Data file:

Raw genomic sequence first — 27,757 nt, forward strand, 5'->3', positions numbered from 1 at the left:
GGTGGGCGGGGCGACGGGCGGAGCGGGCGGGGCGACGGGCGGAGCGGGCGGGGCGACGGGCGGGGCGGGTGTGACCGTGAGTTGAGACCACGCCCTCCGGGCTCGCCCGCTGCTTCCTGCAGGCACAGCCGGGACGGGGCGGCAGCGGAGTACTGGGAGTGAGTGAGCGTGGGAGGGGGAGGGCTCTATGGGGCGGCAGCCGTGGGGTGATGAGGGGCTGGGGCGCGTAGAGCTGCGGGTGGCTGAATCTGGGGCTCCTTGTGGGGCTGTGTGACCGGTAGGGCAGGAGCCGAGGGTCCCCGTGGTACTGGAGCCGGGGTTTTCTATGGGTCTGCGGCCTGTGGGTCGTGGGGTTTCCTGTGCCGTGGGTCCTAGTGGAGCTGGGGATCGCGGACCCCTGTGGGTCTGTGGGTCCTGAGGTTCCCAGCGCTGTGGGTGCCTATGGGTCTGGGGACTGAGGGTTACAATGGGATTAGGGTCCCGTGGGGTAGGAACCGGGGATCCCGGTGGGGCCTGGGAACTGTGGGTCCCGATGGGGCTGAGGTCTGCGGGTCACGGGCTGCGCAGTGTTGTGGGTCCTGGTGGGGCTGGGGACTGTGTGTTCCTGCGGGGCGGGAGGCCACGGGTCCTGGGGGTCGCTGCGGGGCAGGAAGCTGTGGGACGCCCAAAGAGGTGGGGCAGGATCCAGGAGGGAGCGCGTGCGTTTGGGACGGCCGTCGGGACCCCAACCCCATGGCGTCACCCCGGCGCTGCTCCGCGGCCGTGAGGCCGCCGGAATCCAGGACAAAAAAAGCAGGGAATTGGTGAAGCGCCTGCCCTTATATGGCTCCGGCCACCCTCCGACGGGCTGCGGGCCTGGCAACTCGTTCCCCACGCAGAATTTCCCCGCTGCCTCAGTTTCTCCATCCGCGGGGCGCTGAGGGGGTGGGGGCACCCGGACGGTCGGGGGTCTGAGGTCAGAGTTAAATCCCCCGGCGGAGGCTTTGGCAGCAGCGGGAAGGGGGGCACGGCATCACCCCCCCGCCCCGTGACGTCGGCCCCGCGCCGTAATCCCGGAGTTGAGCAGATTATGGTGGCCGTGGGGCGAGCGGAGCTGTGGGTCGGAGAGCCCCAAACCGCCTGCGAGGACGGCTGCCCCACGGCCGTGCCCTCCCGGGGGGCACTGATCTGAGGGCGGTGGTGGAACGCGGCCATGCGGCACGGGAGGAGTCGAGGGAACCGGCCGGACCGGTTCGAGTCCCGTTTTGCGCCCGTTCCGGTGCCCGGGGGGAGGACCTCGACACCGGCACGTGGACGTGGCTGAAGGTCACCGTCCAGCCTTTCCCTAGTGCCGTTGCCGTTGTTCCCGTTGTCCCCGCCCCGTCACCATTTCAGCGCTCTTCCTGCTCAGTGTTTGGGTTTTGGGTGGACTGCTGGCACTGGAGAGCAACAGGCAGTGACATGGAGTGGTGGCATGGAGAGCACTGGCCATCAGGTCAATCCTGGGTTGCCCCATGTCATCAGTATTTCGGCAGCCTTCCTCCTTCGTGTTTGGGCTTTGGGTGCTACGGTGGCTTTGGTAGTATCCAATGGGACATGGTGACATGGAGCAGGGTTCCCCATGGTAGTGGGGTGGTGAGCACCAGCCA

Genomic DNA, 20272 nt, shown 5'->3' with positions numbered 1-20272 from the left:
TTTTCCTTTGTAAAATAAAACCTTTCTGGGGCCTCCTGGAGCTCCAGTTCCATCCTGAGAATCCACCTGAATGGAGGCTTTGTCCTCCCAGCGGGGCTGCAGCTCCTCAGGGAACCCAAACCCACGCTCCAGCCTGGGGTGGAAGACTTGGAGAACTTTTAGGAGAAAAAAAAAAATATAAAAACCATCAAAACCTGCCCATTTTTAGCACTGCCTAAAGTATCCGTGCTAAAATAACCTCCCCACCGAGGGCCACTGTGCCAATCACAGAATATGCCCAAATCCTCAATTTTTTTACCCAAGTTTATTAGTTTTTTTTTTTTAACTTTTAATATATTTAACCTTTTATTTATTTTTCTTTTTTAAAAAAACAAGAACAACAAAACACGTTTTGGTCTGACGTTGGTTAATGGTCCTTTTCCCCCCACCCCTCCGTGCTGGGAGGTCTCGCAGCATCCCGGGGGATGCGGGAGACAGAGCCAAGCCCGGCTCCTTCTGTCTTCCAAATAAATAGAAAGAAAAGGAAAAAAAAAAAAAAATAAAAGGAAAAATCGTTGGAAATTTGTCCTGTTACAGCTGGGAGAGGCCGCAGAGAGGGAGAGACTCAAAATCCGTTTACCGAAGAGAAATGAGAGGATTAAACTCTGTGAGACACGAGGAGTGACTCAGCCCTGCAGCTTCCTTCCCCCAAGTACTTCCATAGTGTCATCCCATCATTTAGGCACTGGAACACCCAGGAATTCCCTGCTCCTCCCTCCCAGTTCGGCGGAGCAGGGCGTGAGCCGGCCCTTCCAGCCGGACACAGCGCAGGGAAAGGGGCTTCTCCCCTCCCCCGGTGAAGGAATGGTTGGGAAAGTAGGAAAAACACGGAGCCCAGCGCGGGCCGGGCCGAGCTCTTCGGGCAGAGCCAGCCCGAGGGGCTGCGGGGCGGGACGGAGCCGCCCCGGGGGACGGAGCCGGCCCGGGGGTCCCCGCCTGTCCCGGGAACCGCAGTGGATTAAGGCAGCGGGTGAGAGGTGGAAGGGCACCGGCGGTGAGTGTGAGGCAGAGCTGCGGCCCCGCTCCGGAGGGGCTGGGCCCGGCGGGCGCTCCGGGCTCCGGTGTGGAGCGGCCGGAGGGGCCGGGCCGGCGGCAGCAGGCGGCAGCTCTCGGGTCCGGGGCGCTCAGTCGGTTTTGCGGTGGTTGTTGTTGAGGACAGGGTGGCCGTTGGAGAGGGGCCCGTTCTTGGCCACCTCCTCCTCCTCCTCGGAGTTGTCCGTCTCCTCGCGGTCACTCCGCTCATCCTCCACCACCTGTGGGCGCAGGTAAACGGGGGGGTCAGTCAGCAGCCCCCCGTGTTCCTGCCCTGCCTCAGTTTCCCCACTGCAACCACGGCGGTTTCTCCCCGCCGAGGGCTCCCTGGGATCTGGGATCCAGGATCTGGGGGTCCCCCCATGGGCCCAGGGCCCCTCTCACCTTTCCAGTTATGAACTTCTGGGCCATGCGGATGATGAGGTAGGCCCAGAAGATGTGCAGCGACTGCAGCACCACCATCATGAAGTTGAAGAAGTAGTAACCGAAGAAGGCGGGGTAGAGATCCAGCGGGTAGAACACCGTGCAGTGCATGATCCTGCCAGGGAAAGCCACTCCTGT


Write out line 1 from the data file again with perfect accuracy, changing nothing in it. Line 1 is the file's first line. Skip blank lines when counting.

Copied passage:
Raw genomic sequence first — 27,757 nt, forward strand, 5'->3', positions numbered from 1 at the left: